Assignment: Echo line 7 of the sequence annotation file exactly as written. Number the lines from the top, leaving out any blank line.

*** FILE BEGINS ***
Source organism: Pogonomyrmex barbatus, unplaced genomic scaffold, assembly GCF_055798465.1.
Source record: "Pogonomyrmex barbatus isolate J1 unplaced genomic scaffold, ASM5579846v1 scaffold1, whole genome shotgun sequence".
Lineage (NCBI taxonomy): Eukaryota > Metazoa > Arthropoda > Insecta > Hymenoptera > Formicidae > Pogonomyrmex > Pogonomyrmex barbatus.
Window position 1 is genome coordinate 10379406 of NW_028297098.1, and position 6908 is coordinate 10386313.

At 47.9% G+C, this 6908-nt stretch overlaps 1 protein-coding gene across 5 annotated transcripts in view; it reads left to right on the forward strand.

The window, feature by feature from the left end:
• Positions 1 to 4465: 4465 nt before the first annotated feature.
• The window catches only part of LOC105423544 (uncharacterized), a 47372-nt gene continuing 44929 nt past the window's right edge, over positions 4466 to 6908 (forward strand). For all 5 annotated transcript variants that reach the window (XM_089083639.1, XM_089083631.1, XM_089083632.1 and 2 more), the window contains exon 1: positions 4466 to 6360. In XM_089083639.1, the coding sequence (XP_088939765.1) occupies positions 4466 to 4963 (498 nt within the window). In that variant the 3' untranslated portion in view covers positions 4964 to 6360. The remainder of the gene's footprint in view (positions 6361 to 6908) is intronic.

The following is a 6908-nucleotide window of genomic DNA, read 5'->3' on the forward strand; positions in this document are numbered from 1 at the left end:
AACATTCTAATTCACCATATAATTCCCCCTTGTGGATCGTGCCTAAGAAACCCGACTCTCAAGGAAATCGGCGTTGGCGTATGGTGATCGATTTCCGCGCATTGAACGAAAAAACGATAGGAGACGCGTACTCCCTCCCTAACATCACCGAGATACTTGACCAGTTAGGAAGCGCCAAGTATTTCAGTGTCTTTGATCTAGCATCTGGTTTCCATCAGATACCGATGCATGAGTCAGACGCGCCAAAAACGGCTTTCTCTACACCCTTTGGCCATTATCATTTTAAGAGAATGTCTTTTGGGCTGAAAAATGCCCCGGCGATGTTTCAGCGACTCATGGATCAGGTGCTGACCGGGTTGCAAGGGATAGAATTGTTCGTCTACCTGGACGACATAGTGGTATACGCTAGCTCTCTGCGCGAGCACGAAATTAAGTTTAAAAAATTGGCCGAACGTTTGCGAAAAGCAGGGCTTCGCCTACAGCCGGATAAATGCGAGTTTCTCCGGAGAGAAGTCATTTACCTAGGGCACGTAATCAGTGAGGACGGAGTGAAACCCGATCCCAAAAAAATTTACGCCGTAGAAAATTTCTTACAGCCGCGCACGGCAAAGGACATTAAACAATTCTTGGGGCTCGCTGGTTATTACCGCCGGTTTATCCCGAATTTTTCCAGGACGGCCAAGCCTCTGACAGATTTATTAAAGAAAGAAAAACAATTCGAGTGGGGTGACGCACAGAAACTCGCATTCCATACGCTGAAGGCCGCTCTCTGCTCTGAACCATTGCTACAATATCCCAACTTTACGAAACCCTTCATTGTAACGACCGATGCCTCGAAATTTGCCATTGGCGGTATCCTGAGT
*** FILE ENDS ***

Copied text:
• Positions 1 to 4465: 4465 nt before the first annotated feature.